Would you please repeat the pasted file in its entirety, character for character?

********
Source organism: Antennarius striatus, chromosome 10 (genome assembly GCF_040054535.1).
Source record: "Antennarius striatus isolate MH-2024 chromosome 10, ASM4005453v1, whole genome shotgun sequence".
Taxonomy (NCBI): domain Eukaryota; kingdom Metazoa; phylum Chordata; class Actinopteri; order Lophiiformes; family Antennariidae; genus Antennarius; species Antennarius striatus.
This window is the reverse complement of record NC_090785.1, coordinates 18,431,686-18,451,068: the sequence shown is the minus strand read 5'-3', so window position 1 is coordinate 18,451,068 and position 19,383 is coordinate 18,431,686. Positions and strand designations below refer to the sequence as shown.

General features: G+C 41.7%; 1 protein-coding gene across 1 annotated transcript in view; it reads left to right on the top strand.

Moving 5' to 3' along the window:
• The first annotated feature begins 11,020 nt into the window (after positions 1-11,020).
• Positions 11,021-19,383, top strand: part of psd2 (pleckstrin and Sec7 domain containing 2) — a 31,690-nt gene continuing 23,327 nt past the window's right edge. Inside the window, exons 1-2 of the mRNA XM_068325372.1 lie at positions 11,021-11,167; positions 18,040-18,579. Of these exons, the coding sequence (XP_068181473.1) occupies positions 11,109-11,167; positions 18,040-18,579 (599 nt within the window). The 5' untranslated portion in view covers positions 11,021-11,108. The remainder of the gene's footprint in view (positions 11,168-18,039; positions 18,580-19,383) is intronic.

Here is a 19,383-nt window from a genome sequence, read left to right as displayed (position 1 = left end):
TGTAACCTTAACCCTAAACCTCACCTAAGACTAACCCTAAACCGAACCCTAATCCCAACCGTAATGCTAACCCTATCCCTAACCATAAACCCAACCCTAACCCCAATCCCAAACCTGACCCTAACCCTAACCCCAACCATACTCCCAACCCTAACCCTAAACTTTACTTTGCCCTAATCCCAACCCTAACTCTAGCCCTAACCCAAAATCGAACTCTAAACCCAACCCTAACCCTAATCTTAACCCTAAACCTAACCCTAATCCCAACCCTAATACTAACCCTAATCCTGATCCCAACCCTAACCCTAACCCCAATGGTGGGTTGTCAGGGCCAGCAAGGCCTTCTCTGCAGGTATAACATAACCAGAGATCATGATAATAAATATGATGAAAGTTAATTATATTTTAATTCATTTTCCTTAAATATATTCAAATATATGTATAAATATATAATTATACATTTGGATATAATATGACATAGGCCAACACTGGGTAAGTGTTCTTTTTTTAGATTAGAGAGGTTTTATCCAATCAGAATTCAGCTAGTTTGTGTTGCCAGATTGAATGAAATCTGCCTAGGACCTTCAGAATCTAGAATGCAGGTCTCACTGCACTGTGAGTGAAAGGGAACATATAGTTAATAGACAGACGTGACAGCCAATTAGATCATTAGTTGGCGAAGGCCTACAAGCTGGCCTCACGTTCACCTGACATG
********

Source organism: Antennarius striatus, chromosome 10 (genome assembly GCF_040054535.1).
Source record: "Antennarius striatus isolate MH-2024 chromosome 10, ASM4005453v1, whole genome shotgun sequence".
Taxonomy (NCBI): domain Eukaryota; kingdom Metazoa; phylum Chordata; class Actinopteri; order Lophiiformes; family Antennariidae; genus Antennarius; species Antennarius striatus.
This window is the reverse complement of record NC_090785.1, coordinates 18,431,686-18,451,068: the sequence shown is the minus strand read 5'-3', so window position 1 is coordinate 18,451,068 and position 19,383 is coordinate 18,431,686. Positions and strand designations below refer to the sequence as shown.

General features: G+C 41.7%; 1 protein-coding gene across 1 annotated transcript in view; it reads left to right on the top strand.

Moving 5' to 3' along the window:
• The first annotated feature begins 11,020 nt into the window (after positions 1-11,020).
• Positions 11,021-19,383, top strand: part of psd2 (pleckstrin and Sec7 domain containing 2) — a 31,690-nt gene continuing 23,327 nt past the window's right edge. Inside the window, exons 1-2 of the mRNA XM_068325372.1 lie at positions 11,021-11,167; positions 18,040-18,579. Of these exons, the coding sequence (XP_068181473.1) occupies positions 11,109-11,167; positions 18,040-18,579 (599 nt within the window). The 5' untranslated portion in view covers positions 11,021-11,108. The remainder of the gene's footprint in view (positions 11,168-18,039; positions 18,580-19,383) is intronic.

Here is a 19,383-nt window from a genome sequence, read left to right as displayed (position 1 = left end):
TGTAACCTTAACCCTAAACCTCACCTAAGACTAACCCTAAACCGAACCCTAATCCCAACCGTAATGCTAACCCTATCCCTAACCATAAACCCAACCCTAACCCCAATCCCAAACCTGACCCTAACCCTAACCCCAACCATACTCCCAACCCTAACCCTAAACTTTACTTTGCCCTAATCCCAACCCTAACTCTAGCCCTAACCCAAAATCGAACTCTAAACCCAACCCTAACCCTAATCTTAACCCTAAACCTAACCCTAATCCCAACCCTAATACTAACCCTAATCCTGATCCCAACCCTAACCCTAACCCCAATGGTGGGTTGTCAGGGCCAGCAAGGCCTTCTCTGCAGGTATAACATAACCAGAGATCATGATAATAAATATGATGAAAGTTAATTATATTTTAATTCATTTTCCTTAAATATATTCAAATATATGTATAAATATATAATTATACATTTGGATATAATATGACATAGGCCAACACTGGGTAAGTGTTCTTTTTTTAGATTAGAGAGGTTTTATCCAATCAGAATTCAGCTAGTTTGTGTTGCCAGATTGAATGAAATCTGCCTAGGACCTTCAGAATCTAGAATGCAGGTCTCACTGCACTGTGAGTGAAAGGGAACATATAGTTAATAGACAGACGTGACAGCCAATTAGATCATTAGTTGGCGAAGGCCTACAAGCTGGCCTCACGTTCACCTGACATG